In 1916, the congress and the Muslim League held their annual sessions at Lucknow at the same time – Jinnah as a congress leader, presided over the Muslim League session. He pleaded for firm unity between Hindus and Muslims. He appealed to the Muslims to rise above small interests and to realise the ‘great obvious truism, that India is, in the first and the last resort, for the Indians”. He was at that time described as the ‘Ambassador of Hindu Muslim Unity’. He declared, “Towards the Hidus our attitude should be of good will and brotherly feelings. Indian’s real progress can only be achieved by a true understanding and harmonious relations between the two great sister communities’. At the Calcutta congress of 1917 he supported the resolution on self government for India. He resigned from the central legislative council in protest against the Rowlatt Bills. But regarding Khilafat issue he made it clear that he was not interested in extraterritorial affairs.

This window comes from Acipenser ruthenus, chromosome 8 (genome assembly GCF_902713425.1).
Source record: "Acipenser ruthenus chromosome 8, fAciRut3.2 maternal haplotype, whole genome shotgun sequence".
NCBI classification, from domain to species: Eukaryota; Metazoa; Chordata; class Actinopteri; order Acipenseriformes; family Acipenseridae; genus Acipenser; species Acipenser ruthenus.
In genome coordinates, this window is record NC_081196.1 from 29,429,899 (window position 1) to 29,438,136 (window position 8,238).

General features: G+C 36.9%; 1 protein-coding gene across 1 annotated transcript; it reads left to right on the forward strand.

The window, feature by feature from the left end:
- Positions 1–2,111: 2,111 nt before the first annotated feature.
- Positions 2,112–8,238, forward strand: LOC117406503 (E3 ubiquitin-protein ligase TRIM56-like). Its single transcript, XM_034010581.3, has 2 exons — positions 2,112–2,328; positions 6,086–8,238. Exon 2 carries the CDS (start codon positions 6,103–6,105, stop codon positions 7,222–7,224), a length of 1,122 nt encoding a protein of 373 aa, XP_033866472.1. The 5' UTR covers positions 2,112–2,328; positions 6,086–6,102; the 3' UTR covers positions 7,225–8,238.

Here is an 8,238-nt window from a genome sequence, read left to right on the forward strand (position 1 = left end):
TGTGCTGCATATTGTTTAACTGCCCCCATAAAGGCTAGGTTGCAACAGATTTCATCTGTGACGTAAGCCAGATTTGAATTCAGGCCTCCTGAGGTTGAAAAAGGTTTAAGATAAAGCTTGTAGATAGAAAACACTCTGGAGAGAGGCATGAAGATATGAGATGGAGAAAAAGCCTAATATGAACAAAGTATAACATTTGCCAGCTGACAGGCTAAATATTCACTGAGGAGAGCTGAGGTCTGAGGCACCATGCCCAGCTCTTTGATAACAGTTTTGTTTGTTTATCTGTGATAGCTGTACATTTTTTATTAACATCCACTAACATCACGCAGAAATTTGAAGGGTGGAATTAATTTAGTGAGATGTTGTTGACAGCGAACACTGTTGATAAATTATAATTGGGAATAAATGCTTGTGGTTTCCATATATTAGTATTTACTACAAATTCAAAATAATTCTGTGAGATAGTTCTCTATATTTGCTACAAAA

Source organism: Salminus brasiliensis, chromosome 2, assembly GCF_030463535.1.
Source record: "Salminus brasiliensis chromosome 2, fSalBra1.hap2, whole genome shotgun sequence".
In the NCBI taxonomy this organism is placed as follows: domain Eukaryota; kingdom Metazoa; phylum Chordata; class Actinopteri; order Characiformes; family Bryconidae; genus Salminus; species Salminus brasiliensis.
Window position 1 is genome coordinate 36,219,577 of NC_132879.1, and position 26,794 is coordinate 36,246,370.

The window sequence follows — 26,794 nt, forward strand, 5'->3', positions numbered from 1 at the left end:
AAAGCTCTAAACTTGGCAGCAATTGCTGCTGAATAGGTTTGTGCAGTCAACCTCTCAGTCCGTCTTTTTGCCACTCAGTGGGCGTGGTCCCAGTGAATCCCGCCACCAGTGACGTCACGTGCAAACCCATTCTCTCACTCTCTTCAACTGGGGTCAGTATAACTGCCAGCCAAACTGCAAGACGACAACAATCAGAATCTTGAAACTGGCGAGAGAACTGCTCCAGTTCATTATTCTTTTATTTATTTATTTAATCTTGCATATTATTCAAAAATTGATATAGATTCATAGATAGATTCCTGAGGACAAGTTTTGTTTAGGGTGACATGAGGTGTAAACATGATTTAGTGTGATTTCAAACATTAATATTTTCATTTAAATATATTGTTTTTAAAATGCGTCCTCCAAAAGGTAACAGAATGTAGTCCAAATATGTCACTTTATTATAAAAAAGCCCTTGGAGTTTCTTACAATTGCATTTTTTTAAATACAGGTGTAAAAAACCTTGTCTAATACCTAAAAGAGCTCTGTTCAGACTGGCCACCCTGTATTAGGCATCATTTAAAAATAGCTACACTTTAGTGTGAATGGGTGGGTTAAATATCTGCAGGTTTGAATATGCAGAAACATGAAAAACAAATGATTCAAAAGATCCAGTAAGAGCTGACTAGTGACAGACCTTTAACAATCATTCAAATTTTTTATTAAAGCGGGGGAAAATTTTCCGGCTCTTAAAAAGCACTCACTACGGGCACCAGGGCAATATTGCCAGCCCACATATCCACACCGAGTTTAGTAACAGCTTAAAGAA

Between 1917 to 1920 the developments that took place in Indian politics was not according to the inclination of Jinnah. He did not like Gandhi’s capture of the congress in 1920 with the help of pro-Khilafat Muslims. He could not accept Gandhian method on Non co-operation. He opposed the Nagpur Resolution in December 1920. He apprehended that it would lead to complete disorganisation and chaos. With the beginning of the Non co-operation Movement Jinnah left the congress, but continued to believe in values of nationalism. Thus the Nagpur session marked the beginning of Jinnah’s antagonism towards Gandhi and the congress.
In 1924, Jinnah was appointed a member of the Muddiman Committee to examine the working of the Government of India Act of 1919 and proposed the termination of the Dyarchy along with Tej Bahadur Sapru and others. He was also a member of the skeen committee along with Motilal Nehru, which examined the problem of Indianisation of the Army officers of India. He also boycotted the Simon Commission in 1928. He dubbedrt as ‘Lily-white’ commission. He opposed to the Nehru report of 1928 although it had given more seats to the Muslims than they were entitled to on population basis. Jinnah put forward his fourteen points. Motilal Nehru Considered the fourteen points to be preposterous and decided to ignore Jinnah.